Can my children contest my will?
Leaving unequal shares of your estate to your children may sound like a good idea, where one, for example, may have higher earnings or a more comfortable financial state. However, the repercussions that may arise following your passing could cause greater harm than good.
Contesting a will
A child may have the right to contest a will if they can establish that you did not leave reasonable financial provision, by reference to a need for maintenance. This can be a difficult test to satisfy if your child is financially independent. A child of any age may also attempt to challenge the will on the basis of a lack of capacity or by arguing that you were coerced into making unequal provision in your will. These challenges however are more often unsuccessful than they are successful.
Although legal challenges to the will are an important factor to consider, a parent should not disregard the effect that the will may have on your children’s relationship with each other. The death of a parent causes massive emotional distress on its own. Factoring in a will where it may appear that one child is favoured over the other is likely to cause resentment in an already difficult period. Ultimately, the financial stability it may provide one child may not be worth the potential fallout that could be caused, isolating siblings at a time they may need each other the most.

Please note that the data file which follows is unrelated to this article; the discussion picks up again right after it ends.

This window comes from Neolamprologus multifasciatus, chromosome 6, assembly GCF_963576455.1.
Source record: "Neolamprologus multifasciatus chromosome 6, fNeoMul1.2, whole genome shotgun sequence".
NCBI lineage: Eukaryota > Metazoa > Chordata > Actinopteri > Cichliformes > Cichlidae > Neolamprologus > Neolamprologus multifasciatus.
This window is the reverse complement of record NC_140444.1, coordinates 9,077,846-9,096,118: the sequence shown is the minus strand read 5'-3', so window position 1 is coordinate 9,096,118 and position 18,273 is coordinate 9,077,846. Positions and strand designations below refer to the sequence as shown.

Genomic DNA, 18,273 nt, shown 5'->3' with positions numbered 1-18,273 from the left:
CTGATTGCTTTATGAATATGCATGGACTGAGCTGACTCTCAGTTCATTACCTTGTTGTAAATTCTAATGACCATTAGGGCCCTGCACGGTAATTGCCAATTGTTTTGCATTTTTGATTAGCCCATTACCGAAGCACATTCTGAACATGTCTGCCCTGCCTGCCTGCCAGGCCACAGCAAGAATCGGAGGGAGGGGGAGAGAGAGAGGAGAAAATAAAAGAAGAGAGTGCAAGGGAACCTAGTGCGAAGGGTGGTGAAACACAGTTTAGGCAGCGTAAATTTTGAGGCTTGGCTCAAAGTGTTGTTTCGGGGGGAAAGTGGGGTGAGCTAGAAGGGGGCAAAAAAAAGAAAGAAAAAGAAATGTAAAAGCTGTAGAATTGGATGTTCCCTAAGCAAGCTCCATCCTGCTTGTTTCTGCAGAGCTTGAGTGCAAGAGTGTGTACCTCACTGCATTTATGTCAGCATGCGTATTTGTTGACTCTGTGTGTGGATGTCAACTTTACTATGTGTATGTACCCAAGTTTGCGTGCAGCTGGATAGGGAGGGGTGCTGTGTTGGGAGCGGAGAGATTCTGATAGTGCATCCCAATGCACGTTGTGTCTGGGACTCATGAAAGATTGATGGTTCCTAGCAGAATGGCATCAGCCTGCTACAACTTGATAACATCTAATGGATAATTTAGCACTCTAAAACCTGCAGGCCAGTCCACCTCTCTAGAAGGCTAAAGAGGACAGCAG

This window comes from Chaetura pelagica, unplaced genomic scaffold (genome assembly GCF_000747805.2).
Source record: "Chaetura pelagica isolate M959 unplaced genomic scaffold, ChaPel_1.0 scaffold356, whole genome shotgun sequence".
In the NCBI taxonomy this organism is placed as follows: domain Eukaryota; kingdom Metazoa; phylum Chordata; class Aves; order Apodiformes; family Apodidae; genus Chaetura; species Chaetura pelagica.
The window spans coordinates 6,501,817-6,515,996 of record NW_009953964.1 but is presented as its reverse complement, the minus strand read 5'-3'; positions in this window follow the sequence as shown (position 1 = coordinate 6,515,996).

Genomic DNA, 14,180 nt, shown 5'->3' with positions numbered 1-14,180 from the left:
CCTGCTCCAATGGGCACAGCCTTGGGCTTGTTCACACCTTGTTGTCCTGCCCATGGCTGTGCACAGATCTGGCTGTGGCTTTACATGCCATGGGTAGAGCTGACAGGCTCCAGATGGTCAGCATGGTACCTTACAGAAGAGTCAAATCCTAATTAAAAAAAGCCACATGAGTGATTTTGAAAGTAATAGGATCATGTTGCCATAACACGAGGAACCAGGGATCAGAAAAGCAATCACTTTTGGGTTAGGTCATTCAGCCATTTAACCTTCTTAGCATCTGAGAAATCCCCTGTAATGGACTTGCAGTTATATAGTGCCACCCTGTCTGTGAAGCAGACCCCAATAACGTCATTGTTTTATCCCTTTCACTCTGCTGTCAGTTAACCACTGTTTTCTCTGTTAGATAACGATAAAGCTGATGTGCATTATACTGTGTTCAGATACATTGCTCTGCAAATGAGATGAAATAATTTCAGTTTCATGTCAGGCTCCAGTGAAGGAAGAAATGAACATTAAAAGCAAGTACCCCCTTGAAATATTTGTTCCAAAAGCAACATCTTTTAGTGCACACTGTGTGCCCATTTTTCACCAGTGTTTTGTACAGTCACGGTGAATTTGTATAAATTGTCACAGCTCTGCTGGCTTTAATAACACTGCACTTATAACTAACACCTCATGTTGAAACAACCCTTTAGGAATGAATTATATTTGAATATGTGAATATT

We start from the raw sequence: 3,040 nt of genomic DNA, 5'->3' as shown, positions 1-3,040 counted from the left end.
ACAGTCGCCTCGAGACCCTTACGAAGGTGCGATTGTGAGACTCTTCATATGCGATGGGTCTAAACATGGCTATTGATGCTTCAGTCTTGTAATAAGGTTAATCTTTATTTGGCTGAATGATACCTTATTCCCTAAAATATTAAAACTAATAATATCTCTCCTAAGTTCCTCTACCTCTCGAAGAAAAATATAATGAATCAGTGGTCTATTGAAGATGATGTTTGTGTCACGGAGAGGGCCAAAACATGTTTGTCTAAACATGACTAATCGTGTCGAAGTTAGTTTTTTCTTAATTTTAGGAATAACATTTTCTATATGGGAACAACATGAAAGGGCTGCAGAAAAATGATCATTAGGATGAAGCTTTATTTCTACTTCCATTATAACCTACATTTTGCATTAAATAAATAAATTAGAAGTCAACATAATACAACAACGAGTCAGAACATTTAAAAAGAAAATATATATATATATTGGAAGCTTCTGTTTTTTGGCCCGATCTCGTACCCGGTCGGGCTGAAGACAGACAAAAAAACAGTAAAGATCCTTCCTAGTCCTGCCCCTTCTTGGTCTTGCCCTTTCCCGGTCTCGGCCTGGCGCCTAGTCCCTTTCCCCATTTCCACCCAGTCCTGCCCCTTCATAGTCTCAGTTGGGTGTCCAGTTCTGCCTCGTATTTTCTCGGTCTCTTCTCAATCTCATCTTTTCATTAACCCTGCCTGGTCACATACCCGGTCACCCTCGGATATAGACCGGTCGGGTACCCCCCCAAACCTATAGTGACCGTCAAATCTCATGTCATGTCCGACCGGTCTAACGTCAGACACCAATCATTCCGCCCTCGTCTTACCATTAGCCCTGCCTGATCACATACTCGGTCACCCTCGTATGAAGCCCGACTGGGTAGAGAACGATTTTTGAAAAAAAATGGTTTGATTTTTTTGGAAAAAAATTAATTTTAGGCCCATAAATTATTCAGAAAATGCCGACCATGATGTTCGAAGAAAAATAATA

Deed of Variation
Furthermore, although one child may be better off financially now, there is no guarantee that this will be the case in the future. Considering this, it may be appropriate to consider a deed of variation. This would allow the beneficiary of the estate to vary their entitlement, provided it is signed within two years of the date of death. Provided this is the case, the variation will be treated as if it were made by yourself. Therefore, should you decide to leave your estate to your children in equal shares, it may be worth discussing this deed of variation with the child who may be better off financially. Explaining your reasoning for wanting to leave unequal shares may help prevent this from causing problems in their relationship following your death, as it allows you to assure your children of your equal love and affection.
Whatever option you choose, here at David Gray Solicitors our experienced team of solicitors can help guide you through the process of putting a will in place and taking steps to ensure your wishes are set out in a precise manner. For more information, call our wills team on 0191 243 8167